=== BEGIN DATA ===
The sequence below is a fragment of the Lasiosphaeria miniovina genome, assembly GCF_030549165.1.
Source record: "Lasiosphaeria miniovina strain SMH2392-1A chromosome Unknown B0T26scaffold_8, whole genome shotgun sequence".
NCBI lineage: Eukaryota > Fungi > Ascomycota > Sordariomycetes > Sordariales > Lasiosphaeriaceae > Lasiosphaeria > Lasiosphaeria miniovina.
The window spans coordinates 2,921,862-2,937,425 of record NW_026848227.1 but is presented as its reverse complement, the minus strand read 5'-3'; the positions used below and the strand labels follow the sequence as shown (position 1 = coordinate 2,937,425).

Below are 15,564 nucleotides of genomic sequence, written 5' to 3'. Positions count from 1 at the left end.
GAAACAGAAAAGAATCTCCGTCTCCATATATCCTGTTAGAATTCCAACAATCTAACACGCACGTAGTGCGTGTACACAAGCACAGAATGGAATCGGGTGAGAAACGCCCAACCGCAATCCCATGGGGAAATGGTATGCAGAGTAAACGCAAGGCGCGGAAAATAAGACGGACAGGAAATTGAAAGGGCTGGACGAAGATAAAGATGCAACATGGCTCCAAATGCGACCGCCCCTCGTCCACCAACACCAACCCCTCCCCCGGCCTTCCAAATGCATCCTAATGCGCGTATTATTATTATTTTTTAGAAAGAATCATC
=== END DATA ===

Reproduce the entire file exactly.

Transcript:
The sequence below is a fragment of the Lasiosphaeria miniovina genome, assembly GCF_030549165.1.
Source record: "Lasiosphaeria miniovina strain SMH2392-1A chromosome Unknown B0T26scaffold_8, whole genome shotgun sequence".
NCBI lineage: Eukaryota > Fungi > Ascomycota > Sordariomycetes > Sordariales > Lasiosphaeriaceae > Lasiosphaeria > Lasiosphaeria miniovina.
The window spans coordinates 2,921,862-2,937,425 of record NW_026848227.1 but is presented as its reverse complement, the minus strand read 5'-3'; the positions used below and the strand labels follow the sequence as shown (position 1 = coordinate 2,937,425).

Below are 15,564 nucleotides of genomic sequence, written 5' to 3'. Positions count from 1 at the left end.
GAAACAGAAAAGAATCTCCGTCTCCATATATCCTGTTAGAATTCCAACAATCTAACACGCACGTAGTGCGTGTACACAAGCACAGAATGGAATCGGGTGAGAAACGCCCAACCGCAATCCCATGGGGAAATGGTATGCAGAGTAAACGCAAGGCGCGGAAAATAAGACGGACAGGAAATTGAAAGGGCTGGACGAAGATAAAGATGCAACATGGCTCCAAATGCGACCGCCCCTCGTCCACCAACACCAACCCCTCCCCCGGCCTTCCAAATGCATCCTAATGCGCGTATTATTATTATTTTTTAGAAAGAATCATC